Paranormal activity is one of my favorite subjects. I have read almost all of Stephen King’s books, The Exorcist is one of my favorite movies and books, and my video library includes every episode of The Twilight Zone.
My fascination with “things that go bump in the night” didn’t just happen out of the blue. It began decades ago on a dark and stormy night when a faceless, gravelly-voiced entity materialized in my bedroom. It plopped down on the foot of my bed and remained there until the next morning. I had never been so afraid in my life! To this day, I refuse to sleep in a room alone with the lights out. I keep a flashlight close by in case of a power outage. Despite my fear of the dark, I frequently sit alone in front of my television at night and watch one horror film after another.
True ghost stories really get my attention and the spookier the better. I like hearing other people’s accounts of their supernatural experiences. But a lot of folks didn’t believe me when I told them about my ghostly encounter. A few tried to convince me that it had been a dream. Some of my closest friends and relatives even accused me of making up the story because “making up stories” is what I do for a living. I have many other wonderful things in my life to let skeptics faze me. One is having fun throughout the year.
Christmas and Thanksgiving are my favorite holidays. But Halloween is the most fun—especially the year I wore a Shrek costume to a party. It was the same year I’d had problems with a jack-o-lantern I’d set on my front porch bannister. For some reason, the candle I’d placed inside to illuminate the pumpkin’s grin kept going out. When a “psychic” neighbor (who has never accurately predicted anything for me…) told me that an evil spirit was blowing it out, I gave up and purchased a plastic jack-o-lantern with a battery-operated light inside.
In my mid-teens, I still looked twelve so I trick-or-treated with my much younger nieces until I graduated high school at eighteen. And even now when I load up on Halloween goodies for the kids in my neighborhood, I wolf down as many as I hand out!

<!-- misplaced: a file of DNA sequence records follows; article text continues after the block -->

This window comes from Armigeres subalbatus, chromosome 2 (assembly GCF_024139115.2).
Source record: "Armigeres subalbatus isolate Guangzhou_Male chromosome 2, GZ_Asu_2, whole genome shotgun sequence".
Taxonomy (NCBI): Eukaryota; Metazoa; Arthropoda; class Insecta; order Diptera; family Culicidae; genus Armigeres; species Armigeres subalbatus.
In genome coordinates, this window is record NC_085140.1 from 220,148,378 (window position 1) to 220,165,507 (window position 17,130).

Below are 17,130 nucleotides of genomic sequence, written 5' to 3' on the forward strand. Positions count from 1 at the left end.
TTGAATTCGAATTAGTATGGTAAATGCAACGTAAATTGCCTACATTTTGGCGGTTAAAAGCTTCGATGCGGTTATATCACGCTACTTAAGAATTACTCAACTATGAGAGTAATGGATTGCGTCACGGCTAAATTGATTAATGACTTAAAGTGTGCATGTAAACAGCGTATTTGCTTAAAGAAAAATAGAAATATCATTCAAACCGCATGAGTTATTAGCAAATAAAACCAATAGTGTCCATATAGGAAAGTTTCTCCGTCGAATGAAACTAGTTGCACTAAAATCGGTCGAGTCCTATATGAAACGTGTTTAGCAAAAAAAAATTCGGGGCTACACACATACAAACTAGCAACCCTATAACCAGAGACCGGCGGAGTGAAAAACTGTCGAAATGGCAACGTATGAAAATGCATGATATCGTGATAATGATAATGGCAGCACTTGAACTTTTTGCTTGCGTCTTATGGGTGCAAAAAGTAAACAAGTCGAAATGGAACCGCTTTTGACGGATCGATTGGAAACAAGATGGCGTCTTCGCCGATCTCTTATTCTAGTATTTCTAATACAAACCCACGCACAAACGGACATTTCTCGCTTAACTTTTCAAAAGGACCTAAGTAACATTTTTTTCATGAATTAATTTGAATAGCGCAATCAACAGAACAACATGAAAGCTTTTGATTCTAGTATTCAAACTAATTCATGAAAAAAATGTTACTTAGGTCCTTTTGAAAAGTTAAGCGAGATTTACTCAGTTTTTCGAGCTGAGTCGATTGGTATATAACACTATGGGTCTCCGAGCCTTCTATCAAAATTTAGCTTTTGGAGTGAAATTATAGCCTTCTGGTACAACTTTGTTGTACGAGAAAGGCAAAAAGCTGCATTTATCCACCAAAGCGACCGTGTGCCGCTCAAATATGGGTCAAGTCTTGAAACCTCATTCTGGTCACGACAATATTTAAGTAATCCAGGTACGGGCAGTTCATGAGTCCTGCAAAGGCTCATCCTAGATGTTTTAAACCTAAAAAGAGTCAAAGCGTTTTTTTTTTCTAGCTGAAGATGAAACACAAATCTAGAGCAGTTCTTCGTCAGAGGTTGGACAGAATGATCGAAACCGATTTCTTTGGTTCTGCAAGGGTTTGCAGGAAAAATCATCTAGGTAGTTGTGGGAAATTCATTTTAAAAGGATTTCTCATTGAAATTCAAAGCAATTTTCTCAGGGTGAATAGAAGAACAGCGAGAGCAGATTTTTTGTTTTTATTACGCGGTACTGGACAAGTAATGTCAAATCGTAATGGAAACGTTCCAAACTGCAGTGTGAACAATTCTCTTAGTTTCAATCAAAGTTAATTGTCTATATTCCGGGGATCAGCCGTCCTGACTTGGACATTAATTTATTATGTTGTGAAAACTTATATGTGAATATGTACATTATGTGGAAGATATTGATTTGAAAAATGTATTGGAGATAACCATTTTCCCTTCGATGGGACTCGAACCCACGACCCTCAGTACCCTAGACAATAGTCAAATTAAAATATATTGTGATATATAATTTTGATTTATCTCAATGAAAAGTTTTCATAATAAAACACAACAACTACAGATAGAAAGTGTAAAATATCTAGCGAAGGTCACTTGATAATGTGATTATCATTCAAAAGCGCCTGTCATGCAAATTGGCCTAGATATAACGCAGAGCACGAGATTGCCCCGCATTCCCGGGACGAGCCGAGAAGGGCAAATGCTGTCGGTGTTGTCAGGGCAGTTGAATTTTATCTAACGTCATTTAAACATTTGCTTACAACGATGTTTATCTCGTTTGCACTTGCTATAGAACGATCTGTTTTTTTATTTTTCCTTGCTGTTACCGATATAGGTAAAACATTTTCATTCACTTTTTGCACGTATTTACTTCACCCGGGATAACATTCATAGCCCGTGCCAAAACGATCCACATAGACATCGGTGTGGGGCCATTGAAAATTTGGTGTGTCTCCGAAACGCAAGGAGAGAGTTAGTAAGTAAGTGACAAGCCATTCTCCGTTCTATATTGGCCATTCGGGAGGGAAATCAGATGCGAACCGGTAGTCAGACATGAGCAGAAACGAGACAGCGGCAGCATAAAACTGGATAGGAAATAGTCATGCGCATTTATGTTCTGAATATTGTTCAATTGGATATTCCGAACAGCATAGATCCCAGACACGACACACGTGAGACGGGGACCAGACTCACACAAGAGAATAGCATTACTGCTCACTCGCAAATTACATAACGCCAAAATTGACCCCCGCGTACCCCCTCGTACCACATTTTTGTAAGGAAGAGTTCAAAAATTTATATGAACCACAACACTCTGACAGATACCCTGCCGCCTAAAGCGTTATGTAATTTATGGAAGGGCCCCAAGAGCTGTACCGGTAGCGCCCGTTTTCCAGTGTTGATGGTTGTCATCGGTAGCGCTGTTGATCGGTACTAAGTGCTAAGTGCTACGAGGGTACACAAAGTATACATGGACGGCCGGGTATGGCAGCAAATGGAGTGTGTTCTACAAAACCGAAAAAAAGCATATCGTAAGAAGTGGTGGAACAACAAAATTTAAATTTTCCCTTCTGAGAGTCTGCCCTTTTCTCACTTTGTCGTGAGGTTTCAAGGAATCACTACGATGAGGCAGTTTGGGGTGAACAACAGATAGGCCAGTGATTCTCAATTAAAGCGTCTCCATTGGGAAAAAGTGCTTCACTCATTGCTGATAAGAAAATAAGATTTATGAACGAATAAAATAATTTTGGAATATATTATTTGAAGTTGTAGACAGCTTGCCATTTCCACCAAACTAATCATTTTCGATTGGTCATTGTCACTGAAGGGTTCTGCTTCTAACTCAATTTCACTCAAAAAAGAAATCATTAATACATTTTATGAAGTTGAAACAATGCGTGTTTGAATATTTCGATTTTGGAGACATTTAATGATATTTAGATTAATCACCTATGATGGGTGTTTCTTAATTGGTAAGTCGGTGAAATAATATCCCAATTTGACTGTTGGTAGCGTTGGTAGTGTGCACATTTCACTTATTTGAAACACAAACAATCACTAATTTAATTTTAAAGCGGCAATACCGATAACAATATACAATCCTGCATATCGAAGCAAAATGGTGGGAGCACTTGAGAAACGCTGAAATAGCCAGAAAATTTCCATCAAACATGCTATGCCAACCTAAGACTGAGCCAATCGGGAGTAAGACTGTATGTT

When I tell people who don’t know me too well about my interest in the paranormal, they are surprised because I am so meek and predictable. Just goes to show, you should never judge a book by its cover.
In this moving, unforgettable novel from New York Times bestselling author Mary Monroe, a successful, happily married mother suddenly finds herself feeling far from joyful. But Christmas brings an unexpected chance to rediscover herself, and what happiness really means . . .
For Beatrice Powell, the holidays are usually an extra-special time to celebrate. Between her twenty-year-plus marriage, gorgeous Berkeley, California, home, and three wonderful adult children, she has everything she could desire. But change-of-life doubts are making Beatrice a stranger to herself and her bewildered family. She only finds peace volunteering at the local soup kitchen, especially helping out homeless Charles Davenport. And his sensitivity and honesty soon comfort her in ways she never imagined . . .
Charles thought he had it all—until a devastating betrayal and the shattering loss of his family drove him to living on the streets. Beatrice is the first person who’s truly cared about him in a long time. And little by little, he’s finding reasons to care about rebuilding his life—and risking a sudden, courageous choice . . .
Drawn to Charles and the temptation of a second chance, Beatrice is faced with the hardest of decisions. But his insight, secrets—and the reminder of a profound past encounter—will give her unexpected inspiration, gratitude, and the strength she needs to find her way—perhaps in time for Christmas.